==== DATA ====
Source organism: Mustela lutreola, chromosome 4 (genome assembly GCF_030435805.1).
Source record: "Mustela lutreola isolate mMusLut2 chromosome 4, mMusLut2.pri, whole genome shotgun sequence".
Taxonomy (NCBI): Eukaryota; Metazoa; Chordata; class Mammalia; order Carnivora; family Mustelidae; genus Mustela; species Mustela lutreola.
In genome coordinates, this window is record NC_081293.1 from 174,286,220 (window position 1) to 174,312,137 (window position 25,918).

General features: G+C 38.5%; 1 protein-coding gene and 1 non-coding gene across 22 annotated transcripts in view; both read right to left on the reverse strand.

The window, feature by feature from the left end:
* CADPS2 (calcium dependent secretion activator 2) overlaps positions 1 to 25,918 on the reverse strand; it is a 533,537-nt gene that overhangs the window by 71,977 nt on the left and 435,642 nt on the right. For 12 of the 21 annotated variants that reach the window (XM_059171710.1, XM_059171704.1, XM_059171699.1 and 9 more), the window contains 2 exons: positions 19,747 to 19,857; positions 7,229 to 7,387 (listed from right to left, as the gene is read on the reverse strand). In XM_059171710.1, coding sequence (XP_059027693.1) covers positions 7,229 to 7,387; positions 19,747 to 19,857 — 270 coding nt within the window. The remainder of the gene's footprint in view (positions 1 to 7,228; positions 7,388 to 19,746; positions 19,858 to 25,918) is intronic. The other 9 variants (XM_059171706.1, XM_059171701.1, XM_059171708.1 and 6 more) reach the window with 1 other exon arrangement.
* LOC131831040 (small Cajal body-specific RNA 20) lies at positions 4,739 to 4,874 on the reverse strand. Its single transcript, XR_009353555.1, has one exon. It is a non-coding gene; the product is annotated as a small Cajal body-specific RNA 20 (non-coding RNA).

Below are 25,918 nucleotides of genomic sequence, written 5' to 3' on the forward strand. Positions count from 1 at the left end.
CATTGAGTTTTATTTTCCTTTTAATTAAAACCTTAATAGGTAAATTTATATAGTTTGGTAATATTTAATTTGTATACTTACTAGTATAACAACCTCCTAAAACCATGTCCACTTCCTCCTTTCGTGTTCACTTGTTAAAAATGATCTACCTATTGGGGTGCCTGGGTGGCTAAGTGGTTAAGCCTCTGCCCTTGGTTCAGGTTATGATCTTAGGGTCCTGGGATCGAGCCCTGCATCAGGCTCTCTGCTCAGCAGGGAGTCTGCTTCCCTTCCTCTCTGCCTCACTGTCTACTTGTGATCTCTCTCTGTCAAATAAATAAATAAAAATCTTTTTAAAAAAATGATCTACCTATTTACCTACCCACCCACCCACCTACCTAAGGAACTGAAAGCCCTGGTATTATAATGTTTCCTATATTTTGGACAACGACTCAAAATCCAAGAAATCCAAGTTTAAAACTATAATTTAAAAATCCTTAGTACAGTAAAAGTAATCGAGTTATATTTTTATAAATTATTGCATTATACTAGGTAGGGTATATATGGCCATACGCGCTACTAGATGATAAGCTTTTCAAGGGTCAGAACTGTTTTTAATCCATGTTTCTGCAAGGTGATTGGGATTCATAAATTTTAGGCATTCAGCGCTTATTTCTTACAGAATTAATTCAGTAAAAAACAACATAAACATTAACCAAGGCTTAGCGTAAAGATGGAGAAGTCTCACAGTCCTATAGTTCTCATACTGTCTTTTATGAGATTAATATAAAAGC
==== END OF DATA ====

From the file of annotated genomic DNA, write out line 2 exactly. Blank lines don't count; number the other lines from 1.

Source record: "Mustela lutreola isolate mMusLut2 chromosome 4, mMusLut2.pri, whole genome shotgun sequence".